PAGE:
Before SHTF, it would be wise to protect your garden from looters and intruders so your hard work doesn't go to waste. If you're not sure where to start, try setting up an alarm or getting a guard dog to protect your property. (h/t to AskAPrepper.com)
As a prepper, you must learn how to prep discreetly. This means not telling all your neighbors about your gear and survival stockpile.
You should also learn how to protect your property from trespassers and thieves before disaster strikes. To do this, you may need to combine several strategies since no one strategy will be 100 percent effective.
Here are some suggestions on how to protect your home garden from looters or trespassers.
Depending on the size of your property and garden, there are various kinds of alarms that you can set up to keep away trespassers.
If you prefer a high-tech option, you can get an alarm with motion detectors. Alternatively, you can save money with an old-school alarm like a hidden trip wire tied to a can of pebbles.
You can also get something simple like a solar-charged light with a motion sensor. Whatever alarm you get, you need to make sure it is hidden so looters won't be able to spot it and find a way to avoid it.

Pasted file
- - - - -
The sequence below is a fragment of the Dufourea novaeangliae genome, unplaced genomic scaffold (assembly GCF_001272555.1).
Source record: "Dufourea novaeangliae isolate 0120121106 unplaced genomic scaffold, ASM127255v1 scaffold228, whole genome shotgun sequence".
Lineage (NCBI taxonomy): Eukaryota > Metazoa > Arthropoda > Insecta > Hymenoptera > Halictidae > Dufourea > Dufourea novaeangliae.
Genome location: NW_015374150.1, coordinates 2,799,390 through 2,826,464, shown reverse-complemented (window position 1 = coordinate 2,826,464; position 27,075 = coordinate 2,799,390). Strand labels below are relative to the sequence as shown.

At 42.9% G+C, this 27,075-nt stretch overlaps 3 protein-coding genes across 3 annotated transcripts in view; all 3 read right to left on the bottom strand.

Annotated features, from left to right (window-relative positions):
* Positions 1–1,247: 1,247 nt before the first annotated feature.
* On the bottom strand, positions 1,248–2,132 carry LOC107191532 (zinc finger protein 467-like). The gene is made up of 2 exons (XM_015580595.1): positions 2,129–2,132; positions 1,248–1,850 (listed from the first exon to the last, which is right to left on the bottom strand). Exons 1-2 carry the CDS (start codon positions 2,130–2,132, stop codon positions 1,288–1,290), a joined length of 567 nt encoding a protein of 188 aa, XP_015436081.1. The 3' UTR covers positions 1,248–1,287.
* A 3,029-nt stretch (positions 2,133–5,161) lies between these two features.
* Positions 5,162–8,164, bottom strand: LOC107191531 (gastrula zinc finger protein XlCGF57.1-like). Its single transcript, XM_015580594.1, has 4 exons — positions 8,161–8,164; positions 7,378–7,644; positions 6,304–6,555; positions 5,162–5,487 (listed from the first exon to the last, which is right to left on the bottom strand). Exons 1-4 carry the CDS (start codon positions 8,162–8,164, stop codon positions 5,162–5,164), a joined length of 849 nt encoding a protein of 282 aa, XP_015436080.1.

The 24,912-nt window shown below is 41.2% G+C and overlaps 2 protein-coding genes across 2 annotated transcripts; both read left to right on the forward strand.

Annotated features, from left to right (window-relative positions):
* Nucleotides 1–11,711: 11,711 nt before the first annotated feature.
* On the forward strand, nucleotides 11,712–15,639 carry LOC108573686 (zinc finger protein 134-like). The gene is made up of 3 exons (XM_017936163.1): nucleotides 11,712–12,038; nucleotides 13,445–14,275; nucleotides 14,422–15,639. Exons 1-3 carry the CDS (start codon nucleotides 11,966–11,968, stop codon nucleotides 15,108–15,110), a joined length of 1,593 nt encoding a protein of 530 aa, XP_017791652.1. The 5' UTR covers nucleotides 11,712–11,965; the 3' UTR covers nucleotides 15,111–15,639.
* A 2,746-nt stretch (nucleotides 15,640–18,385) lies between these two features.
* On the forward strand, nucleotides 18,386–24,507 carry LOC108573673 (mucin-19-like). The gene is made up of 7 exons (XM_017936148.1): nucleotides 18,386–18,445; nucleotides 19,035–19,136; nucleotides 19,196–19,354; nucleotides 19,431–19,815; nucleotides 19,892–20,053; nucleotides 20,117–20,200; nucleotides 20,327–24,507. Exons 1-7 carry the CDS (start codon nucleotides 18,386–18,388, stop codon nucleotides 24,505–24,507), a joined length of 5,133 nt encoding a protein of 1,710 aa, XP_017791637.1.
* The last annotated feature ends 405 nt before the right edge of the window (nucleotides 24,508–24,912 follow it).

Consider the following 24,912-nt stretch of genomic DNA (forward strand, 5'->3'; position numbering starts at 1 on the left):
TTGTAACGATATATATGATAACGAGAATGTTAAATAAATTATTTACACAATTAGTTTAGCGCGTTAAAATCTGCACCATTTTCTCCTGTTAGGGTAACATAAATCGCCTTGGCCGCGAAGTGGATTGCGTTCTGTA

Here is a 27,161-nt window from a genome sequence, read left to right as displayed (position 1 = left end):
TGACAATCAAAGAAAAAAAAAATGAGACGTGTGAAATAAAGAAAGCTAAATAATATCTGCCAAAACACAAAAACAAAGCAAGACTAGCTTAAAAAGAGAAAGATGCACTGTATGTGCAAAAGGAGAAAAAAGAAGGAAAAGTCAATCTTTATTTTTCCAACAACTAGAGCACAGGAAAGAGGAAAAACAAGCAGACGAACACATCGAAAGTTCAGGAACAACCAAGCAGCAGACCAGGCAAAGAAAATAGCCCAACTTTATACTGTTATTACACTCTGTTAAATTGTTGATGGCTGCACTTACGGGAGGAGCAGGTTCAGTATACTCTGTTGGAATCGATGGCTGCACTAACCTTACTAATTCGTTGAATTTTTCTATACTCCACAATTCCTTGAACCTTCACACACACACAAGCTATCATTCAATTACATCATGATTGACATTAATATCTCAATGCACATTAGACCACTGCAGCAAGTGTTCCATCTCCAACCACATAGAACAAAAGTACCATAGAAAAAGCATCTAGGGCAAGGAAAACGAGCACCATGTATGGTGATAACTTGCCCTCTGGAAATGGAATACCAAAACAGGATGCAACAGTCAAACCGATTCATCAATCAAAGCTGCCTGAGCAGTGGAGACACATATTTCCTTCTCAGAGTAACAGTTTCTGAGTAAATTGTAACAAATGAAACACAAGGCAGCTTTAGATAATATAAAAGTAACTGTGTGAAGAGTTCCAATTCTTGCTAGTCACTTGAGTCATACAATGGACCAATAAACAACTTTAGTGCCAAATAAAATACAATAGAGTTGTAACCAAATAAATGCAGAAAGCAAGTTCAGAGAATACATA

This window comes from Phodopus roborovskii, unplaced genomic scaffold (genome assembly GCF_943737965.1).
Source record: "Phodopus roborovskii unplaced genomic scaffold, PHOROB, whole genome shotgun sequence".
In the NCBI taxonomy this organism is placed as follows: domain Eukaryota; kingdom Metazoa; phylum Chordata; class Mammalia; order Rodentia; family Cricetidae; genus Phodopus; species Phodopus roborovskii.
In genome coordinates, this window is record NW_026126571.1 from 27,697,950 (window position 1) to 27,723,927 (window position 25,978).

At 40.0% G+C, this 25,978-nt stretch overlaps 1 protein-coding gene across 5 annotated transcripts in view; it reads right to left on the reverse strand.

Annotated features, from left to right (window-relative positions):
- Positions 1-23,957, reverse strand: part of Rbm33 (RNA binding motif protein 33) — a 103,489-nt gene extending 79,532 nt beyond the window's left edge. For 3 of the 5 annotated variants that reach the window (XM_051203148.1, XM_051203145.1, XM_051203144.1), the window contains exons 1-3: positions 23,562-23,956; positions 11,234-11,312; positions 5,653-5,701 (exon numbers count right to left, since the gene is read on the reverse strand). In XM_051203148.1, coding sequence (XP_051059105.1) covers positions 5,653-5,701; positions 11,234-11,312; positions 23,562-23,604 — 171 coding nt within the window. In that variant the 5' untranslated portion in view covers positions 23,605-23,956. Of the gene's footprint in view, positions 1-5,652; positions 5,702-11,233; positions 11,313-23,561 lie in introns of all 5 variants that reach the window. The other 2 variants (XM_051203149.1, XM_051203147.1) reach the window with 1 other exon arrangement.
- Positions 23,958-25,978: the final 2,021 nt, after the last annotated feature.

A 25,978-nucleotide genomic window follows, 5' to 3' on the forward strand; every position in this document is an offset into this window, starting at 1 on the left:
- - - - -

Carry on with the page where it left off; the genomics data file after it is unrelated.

Compared to a method like an electric fence, an alarm will require considerably less power. But before SHTF, make sure that your off-grid power system can provide electricity for your alarm so your garden remains protected.
If you're familiar with edible landscaping, deceptive planting works in a similar way.
Edible landscaping incorporates herbs, fruit-bearing plants, vegetables and edible flowers into your yard or garden. Start by choosing one or two plants that are both attractive and edible.
Like edible landscaping, deceptive planting is another creative way to sneak more edible plants into your landscaping without alerting looters when SHTF. The technique is also perfect if you want to maximize production in a limited space.
Unless your neighbors are gardeners themselves, they won't always know what kind of plant they are looking at. And until those plants start bearing fruit, the average person can’t identify what they are.
However, the real giveaway is how you plant them. Rows of the same sorts of plants growing will often look like a vegetable garden.
But if you plant the same crops randomly, you can trick people into thinking that you only have a decorative garden. You can hide more obvious crops like celery and pumpkins.
Avoid using normal tomato cages to support tomato plants. Instead, use a homemade wood trellis to support the tomatoes because the cage may give the plant away.